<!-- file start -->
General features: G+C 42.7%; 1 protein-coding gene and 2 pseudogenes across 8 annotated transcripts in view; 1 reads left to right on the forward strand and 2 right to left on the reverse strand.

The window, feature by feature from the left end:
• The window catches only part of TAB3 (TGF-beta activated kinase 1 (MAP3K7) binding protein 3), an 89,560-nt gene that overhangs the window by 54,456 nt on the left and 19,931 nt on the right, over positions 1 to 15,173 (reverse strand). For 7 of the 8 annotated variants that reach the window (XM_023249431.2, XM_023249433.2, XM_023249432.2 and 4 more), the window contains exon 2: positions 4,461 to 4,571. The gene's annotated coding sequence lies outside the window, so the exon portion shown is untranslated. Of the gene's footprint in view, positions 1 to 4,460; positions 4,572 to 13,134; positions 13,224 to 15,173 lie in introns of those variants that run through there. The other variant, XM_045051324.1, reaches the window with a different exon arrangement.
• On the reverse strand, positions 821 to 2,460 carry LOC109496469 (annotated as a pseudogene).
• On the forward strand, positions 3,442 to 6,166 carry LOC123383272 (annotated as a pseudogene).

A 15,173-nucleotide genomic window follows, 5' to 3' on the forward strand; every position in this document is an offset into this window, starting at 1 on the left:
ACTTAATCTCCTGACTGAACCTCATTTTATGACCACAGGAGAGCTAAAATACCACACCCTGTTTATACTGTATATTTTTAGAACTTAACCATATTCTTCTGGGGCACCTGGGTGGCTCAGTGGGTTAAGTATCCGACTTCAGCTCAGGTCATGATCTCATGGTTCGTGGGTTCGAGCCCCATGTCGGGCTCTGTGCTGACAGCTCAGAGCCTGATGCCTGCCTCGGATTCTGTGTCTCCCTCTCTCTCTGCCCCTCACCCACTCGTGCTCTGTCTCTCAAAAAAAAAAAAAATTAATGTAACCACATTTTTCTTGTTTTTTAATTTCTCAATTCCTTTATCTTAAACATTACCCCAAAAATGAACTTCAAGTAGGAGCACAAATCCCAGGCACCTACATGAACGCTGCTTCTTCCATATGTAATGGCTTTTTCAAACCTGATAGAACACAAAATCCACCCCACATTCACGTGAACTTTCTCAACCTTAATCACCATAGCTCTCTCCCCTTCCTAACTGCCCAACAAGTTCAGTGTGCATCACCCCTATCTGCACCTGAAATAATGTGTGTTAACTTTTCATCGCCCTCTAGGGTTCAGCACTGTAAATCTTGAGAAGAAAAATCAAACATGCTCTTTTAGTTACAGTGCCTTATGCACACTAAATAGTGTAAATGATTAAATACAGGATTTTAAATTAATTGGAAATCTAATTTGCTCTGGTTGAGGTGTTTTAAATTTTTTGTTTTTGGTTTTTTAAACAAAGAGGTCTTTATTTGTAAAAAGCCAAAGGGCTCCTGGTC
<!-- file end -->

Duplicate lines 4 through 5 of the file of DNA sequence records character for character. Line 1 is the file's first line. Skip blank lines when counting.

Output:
• On the reverse strand, positions 821 to 2,460 carry LOC109496469 (annotated as a pseudogene).
• On the forward strand, positions 3,442 to 6,166 carry LOC123383272 (annotated as a pseudogene).